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Gastroenterology. 2009 Jan;136(1):341-350.e8. doi: 10.1053/j.gastro.2008.09.027. Epub 2008 Sep 25.

Suppressive effects of retinoids on iron-induced oxidative stress in the liver.

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Division of Molecular and Genetic Medicine, Department of Genetic Medicine and Regenerative Therapeutics, Graduate School of Medicine, Tottori University, Yonago, Japan.

Erratum in

  • Gastroenterology. 2009 Feb;136(2):729.



We previously reported that impaired retinoid signaling in the liver causes steatohepatitis and hepatocellular carcinoma. Recently, oxidative stress induced by hepatic iron overload has emerged as an important factor for the progression of liver disease in patients with chronic hepatitis C, alcoholic liver disease, and nonalcoholic steatohepatitis. In this study, the relationship between retinoid signaling and iron metabolism in the liver was investigated.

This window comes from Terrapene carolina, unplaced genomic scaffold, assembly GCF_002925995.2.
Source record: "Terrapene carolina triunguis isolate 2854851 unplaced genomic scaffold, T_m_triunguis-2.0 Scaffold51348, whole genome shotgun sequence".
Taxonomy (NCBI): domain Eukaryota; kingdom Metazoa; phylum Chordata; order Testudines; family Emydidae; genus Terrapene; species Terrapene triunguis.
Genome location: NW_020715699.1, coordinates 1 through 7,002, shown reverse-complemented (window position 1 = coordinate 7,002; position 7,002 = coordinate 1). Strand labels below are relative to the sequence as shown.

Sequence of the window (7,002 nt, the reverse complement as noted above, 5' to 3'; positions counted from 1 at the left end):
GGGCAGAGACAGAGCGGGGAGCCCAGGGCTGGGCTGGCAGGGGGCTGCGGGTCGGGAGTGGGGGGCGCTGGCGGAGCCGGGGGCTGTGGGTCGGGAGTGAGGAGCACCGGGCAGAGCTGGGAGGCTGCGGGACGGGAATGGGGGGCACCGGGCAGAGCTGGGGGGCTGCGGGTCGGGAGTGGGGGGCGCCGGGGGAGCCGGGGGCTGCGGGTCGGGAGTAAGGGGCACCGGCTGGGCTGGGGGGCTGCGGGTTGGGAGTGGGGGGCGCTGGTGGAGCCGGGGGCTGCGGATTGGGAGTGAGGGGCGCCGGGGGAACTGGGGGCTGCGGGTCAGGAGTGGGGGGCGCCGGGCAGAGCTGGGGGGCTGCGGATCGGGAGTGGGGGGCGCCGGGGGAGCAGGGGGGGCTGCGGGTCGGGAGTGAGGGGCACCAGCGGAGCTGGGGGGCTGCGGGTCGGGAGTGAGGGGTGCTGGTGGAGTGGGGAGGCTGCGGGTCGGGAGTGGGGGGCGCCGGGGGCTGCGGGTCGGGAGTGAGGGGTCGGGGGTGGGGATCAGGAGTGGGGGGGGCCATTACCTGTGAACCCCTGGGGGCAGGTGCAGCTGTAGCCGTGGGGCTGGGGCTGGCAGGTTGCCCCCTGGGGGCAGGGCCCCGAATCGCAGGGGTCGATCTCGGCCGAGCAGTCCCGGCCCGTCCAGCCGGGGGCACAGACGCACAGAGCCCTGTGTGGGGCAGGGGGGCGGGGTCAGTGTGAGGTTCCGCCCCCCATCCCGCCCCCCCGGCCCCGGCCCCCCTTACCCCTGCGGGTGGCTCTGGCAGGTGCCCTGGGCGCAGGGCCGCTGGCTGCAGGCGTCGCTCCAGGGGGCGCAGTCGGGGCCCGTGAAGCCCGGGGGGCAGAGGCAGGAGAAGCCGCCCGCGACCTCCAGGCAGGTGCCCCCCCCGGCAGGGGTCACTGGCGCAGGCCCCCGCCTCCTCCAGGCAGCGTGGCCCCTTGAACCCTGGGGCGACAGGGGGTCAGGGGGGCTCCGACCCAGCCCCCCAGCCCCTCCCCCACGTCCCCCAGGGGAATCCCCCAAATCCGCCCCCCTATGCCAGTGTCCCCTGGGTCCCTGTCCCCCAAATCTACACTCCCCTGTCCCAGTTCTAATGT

The effect of retinoids on the iron metabolism was examined in HuH7 cells treated with all-trans retinoic acid and acyclic retinoid NIK-333. In in vivo experiments, we used the mice expressing the dominant negative form of retinoic acid receptor alpha gene under the control of albumin enhancer/promoter (RAR-E Tg) and iron-overloaded wild mice fed with retinoid-deficient and retinoid-excess diets.


Hepatic iron accumulation and increased expression of hemojuvelin were observed in RAR-E Tg mouse liver. Retinoid treatment significantly suppressed expression of hemojuvelin and mildly suppressed expression of transferrin receptor type 2 and hepcidin, accompanied by decreased hepatic iron content and iron-induced oxidative stress in vitro and in vivo. Overexpression of hemojuvelin in HuH7 hepatoma cells led to a significant increase in cellular iron content.


Our results suggest that retinoids are involved in hepatic iron metabolism through transcriptional regulation of hemojuvelin. This study demonstrated a novel functional role of retinoids in preventing iron-induced oxidative stress in the liver.

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